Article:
The Characteristics of Good Teaching
You already know a great deal about teaching even if you've never had an "official" teaching position. You have been sitting in the classrooms of different teachers most of your life. Each one taught you something about teaching.
Think about the worst teachers you had. Think specifically about what it is they did or did not do that created an unrewarding learning experience.
- "He read his lecture to us from a script without ever looking up."
- "She droned on in a monotone and always kept her gaze slightly above all of us."
- "He talked way too fast and never left the overheads up there long enough to get the information down."
- "There was way too much reading in the course and half the time we never talked about what we were assigned."
- "We never really had discussions. There were five or six of her favorite students who dominated and the rest of us just sat there."
And how about this classic example of bad teaching...
"In 1930 the Republican-controlled House of Representatives, in an effort to alleviate the effects of the .....anyone? anyone? The Great Depression....passed the....anyone? ...tariff bill - the Hawley-Smoot Tarriff Act which....anyone?....raised or lowered?... RAISED tariffs in an effort to collect more revenue for the federal government. Did it work?.....Anyone? Anyone know the effects? Anyone?
It did NOT work and the United States sank deeper into the depression."
-Ferris Bueller's Day Off, Paramount Pictures, 1986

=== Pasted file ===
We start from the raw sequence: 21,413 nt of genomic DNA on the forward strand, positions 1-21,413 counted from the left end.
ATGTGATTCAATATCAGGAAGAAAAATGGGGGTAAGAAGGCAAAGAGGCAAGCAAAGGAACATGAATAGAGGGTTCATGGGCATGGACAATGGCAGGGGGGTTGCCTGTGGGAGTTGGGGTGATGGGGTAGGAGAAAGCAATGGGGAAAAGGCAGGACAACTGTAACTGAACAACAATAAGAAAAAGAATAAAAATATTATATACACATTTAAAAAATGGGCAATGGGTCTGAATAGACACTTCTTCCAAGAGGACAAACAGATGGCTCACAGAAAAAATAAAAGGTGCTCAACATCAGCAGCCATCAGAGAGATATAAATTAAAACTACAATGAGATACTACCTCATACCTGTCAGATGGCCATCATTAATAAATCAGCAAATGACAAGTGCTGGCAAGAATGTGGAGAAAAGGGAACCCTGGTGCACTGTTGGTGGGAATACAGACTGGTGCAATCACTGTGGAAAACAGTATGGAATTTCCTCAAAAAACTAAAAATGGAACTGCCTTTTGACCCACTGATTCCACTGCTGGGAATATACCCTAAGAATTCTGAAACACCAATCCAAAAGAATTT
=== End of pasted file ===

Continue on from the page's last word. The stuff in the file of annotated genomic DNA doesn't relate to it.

Every time you walk into a classroom it can be a rich learning experience. View each class you take as if you were going to be assigned to teach the course next term. With this in mind, you begin to pay close attention to the teaching. The minute you feel bored-- analyze the situation and try to figure what is or isn't happening to stimulate you, draw you into the dialogue, cause you to think and question, etc. And when all those things ARE happening--try to step back and figure out how the teacher is achieving this success.
Now think about the instructors you've had who were able to incite passion in their students for the subject, the ones who successfully held your attention for the entire period, inspired you to pursue the field you have chosen, and taught you how to be courageous in your learning.
- "There were 62 two of us, but I swear she knew everyone's name. I didn't dare come to class unprepared. She expected nothing less than our best."
- "I was in awe of his breadth of knowledge about Japanese history. I was inspired by his passion--how he made the material come to life."
- "I've never worked harder or learned more than I did in that calculus class and he never made us feel stupid."
"Now in my class you will learn to think for yourselves again.
You will learn to savor words
and language. And no matter
what anybody tells you...
words and ideas
can change the world."
Keating, Dead Poets Society
You have an opportunity this term to have an impact on your students' lives. Knowing who your students are and caring about their success matters. Listening well and inviting students to risk their thoughts to a community of learners can help tethered intellects break loose. This is especially true for fall term freshmen.
Much of what a good teacher does happens behind the scenes.